The Hidden Palace, Helene Wecker (Harper 978-0062468710, 480pp, $28.99) June 2021.
Helene Wecker’s sequel to her stunning 2013 debut, The Golem and the Jinni [reviewed here], succeeds 100 percent in recapturing the assured voice, the delicate magic, the solid historical verisimilitude, and the engaging interplay of personalities that she delivered in the first book. But she does not merely replicate all the pleasures, plot points, devices, and charms of the predecessor, but deepens, extends, and culminates all the arcs, leaving the reader very satisfied—yet with an expansive outlook for further adventures of our uncanny duo. The eight-year interval between the two books bespeaks immense diligence and artistry, but I must lodge a hope that any third volume comes sooner!
Very, very reductionistically, let us encapsulate the doings and cast of the first volume. An artificial woman, a traditional Jewish golem named Chava, is created in Europe, voyages to New York City circa 1900, and becomes a free agent, learning to fit in among humans. Meanwhile, in the same time and place, an ancient jinni, Ahmad, is freed by a human from his bottle imprisonment. Chava and Ahmad find each other in the lonely, swarming metropolis and become bosom buddies, more or less by default of having no other companions who could understand their peculiar existences. We experience the mundane and supernatural lows and highs of their lives in this lushly rendered era. But then the evil wizard who created Chava, Yehudah Schaalman, threatens their restless contentment until he is defeated in a slam bang climax.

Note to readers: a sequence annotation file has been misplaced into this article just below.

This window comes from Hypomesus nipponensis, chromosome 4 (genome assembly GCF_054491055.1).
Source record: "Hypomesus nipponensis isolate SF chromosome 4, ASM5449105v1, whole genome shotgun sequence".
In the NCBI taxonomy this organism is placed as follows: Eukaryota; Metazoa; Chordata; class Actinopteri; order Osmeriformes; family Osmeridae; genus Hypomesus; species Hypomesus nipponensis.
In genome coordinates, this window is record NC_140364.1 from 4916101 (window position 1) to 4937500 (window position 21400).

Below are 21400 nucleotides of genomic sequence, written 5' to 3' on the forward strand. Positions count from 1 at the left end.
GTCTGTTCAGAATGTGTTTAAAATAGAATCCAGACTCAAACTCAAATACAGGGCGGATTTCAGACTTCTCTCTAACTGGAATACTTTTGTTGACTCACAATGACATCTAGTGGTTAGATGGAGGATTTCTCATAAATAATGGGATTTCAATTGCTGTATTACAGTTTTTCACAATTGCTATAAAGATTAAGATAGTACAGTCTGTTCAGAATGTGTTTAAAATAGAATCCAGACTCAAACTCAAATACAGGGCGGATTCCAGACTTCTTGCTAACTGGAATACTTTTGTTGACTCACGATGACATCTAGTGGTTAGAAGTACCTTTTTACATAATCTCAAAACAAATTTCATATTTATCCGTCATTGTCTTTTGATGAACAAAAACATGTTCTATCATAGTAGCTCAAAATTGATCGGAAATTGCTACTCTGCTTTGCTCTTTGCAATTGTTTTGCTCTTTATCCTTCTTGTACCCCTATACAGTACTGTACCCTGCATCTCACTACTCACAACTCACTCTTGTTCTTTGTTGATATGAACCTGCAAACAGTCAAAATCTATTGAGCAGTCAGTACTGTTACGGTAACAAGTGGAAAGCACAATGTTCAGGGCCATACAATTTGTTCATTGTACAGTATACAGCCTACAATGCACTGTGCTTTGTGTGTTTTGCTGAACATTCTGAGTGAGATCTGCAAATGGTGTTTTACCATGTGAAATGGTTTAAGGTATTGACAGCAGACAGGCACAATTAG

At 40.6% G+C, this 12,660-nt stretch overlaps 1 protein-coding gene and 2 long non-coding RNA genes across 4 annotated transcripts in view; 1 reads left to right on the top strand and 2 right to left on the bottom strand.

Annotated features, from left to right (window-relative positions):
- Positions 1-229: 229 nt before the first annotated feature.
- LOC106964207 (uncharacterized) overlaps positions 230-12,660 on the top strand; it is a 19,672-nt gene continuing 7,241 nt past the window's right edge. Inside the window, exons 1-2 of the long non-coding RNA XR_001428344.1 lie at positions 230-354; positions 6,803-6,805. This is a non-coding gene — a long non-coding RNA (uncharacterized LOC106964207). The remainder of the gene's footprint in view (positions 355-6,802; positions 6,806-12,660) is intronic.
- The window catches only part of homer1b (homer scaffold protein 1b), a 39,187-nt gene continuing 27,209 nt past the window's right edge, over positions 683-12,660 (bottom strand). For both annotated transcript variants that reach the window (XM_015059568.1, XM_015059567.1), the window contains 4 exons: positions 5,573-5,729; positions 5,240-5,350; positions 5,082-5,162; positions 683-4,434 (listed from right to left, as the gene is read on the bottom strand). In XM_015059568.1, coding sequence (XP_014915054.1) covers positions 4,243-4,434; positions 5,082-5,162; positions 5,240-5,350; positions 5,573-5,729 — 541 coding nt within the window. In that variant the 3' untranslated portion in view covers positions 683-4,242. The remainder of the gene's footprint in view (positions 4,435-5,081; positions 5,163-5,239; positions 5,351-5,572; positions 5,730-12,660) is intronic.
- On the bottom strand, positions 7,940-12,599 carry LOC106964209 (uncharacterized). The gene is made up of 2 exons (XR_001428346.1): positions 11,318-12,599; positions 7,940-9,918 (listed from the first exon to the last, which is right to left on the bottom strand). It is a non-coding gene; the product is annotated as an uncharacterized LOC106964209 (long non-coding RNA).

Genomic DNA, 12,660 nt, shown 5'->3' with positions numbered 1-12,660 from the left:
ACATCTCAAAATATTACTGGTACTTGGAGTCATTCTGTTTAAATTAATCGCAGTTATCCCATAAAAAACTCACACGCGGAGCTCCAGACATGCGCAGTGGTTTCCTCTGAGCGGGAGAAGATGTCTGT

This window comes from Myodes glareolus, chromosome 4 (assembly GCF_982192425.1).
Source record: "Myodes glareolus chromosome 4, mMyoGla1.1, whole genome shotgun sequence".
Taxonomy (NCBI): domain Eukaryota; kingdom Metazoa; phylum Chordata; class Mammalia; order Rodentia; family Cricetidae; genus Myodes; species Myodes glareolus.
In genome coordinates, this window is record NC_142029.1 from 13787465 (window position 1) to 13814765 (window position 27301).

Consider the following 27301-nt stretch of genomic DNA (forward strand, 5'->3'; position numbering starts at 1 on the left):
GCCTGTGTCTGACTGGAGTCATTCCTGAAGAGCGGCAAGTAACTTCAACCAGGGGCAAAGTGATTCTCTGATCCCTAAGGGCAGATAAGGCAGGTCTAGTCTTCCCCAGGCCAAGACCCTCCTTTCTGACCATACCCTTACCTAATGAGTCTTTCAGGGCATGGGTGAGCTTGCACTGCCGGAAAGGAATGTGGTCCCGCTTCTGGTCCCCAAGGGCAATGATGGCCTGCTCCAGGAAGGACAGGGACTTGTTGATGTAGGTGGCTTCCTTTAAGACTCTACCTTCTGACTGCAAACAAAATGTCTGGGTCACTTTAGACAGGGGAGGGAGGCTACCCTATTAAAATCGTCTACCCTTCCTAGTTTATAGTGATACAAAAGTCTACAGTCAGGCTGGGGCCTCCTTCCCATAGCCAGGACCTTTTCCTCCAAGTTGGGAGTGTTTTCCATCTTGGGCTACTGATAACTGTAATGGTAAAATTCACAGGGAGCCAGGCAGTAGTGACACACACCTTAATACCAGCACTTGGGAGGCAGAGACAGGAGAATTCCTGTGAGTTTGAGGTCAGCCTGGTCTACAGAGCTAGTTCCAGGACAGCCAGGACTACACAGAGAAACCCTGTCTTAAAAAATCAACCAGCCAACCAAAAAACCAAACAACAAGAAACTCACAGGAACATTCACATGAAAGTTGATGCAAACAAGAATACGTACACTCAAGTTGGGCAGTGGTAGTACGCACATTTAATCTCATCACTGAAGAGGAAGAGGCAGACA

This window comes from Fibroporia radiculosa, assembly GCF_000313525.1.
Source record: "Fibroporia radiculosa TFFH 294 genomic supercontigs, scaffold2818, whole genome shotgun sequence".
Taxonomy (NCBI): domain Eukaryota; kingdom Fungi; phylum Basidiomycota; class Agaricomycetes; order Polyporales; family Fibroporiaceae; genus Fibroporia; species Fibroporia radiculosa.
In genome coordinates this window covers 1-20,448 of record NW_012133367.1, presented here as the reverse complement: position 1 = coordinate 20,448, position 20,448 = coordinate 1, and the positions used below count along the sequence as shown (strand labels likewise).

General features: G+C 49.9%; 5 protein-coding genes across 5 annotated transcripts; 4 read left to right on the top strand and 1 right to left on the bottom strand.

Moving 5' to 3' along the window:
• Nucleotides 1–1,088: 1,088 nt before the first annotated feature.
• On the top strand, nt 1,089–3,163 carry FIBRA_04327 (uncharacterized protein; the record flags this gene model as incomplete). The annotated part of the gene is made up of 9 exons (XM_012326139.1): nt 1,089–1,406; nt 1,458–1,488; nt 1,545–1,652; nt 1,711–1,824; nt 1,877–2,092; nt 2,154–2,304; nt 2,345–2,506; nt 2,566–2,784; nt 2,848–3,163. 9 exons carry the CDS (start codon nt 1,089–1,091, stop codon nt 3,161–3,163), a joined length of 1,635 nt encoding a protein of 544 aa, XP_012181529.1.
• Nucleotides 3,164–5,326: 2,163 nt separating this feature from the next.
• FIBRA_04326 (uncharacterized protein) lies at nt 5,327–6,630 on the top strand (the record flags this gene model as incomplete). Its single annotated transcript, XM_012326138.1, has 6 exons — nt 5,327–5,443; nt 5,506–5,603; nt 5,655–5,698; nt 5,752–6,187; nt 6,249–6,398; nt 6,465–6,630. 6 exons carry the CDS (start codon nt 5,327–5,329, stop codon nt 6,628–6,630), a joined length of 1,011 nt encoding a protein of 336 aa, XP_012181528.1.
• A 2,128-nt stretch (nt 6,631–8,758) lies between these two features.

The new book opens hard on the heels of the first. Chava continues her existence as head baker for the Radzins, while Ahmad has just returned to his metal-smithing shop and human partner Arbeely after a trip to his Middle Eastern homeland to bury the bottle containing the essence of Yehudah Schaalman. That journey will soon have vast repercussions, since he revealed himself to the native jinnis.
But before we watch the friendship between this unlikely pair blossom into something approaching star-crossed love, we pick up three other strands, all of which will tie in elegantly with the main arcs of Chava and Ahmad, during a real Gotterdammerung conclusion that tapers off into a bittersweet coda.
One strand concerns rich girl Sophia Winston. We saw her and Ahmad become fleeting lovers earlier. But the jinni’s intercourse has left Sophia with a damaged physiology, and she sets out for his homeland to seek a cure. This quest will eventually result in the arrival of a female jinni, a jinniyeh named Dima, in New York.
The second strand concerns a young girl named Kreindel Altschul. Her only living parent is the Rabbi Altschul, who happens to get a hold of some mystical texts that teach him how to create—a golem! With the help of Kreindel, the Rabbi does bring such a being to life. But then in a tragedy Kreindel is completely orphaned and she and the golem Yossele are cast upon a hard world.